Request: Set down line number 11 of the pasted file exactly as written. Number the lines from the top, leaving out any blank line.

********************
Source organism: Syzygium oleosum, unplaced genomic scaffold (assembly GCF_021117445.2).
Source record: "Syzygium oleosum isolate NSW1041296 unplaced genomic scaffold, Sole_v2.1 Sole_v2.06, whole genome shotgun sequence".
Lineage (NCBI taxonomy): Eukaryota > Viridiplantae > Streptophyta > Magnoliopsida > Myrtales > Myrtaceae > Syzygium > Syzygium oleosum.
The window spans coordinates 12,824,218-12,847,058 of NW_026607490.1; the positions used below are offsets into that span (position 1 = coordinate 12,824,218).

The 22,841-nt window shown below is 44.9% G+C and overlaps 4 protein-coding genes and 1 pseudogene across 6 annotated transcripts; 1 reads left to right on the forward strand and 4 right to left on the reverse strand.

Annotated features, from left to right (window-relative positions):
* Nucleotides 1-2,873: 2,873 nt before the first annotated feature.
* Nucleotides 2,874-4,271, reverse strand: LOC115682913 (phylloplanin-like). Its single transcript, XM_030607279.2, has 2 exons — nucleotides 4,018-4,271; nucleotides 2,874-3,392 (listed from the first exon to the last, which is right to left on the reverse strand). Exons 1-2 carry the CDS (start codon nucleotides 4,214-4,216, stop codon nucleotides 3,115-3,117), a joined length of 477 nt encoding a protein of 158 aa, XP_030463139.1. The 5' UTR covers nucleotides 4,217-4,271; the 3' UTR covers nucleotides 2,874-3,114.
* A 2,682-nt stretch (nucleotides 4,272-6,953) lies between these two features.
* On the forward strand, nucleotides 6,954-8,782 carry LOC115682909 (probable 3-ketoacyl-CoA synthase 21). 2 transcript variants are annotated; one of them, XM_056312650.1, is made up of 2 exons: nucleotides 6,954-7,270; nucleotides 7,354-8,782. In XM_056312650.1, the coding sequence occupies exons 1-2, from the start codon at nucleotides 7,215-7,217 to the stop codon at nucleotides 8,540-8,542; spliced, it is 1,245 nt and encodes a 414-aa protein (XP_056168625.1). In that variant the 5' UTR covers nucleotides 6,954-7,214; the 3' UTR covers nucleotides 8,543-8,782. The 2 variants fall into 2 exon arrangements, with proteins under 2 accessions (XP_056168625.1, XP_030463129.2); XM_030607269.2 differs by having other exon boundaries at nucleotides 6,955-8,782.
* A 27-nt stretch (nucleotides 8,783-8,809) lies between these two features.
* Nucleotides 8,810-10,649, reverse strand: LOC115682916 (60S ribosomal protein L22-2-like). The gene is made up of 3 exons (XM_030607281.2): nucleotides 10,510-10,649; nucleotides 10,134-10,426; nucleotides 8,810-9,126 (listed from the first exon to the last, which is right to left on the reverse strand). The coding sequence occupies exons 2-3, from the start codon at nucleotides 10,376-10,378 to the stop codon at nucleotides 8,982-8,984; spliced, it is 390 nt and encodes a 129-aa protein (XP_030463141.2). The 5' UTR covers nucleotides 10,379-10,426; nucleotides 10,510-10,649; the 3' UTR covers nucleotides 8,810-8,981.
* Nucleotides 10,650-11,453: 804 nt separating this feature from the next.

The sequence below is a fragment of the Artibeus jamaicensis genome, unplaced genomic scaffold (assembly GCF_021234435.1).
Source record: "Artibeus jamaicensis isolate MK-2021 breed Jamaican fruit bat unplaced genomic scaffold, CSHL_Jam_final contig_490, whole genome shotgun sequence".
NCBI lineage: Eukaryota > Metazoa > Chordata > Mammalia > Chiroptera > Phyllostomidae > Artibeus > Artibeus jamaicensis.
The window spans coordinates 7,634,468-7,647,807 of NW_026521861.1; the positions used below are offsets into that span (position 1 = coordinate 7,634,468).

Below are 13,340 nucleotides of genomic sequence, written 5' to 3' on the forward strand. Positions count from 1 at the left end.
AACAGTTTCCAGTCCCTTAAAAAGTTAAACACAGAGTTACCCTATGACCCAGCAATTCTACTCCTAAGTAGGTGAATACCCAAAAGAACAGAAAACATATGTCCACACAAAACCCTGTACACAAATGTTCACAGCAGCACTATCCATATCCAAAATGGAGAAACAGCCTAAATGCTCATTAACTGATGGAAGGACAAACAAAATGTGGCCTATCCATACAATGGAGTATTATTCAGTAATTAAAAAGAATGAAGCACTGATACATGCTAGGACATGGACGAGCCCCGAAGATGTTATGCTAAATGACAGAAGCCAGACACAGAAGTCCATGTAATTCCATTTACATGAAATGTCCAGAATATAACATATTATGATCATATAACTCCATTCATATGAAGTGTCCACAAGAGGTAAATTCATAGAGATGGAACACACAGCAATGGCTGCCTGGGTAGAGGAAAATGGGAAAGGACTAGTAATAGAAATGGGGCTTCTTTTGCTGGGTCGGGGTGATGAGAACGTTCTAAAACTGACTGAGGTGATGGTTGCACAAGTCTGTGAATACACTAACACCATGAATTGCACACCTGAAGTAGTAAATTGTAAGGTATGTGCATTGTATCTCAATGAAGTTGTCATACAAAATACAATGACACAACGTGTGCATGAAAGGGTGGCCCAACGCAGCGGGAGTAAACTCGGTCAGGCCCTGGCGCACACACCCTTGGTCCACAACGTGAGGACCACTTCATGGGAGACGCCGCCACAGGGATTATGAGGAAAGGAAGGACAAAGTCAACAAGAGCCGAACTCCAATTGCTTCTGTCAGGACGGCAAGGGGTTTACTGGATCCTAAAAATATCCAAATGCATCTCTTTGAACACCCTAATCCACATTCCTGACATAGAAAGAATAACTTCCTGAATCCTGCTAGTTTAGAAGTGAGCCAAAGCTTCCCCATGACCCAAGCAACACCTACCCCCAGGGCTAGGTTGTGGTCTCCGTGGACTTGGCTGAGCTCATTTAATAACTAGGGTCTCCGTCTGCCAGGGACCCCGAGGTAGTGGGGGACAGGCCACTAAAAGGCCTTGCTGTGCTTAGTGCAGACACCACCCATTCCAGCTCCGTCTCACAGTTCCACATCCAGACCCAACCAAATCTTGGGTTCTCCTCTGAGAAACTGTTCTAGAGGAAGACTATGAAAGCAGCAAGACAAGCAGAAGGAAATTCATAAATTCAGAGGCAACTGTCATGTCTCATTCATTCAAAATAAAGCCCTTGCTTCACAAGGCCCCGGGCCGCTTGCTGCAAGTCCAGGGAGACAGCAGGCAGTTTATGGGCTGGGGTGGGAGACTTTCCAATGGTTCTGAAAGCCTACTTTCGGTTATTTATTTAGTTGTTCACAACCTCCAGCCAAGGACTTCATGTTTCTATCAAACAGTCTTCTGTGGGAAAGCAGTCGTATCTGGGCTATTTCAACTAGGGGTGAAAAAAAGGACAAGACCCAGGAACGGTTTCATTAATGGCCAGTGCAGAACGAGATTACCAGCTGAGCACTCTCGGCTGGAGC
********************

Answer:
* A 27-nt stretch (nucleotides 8,783-8,809) lies between these two features.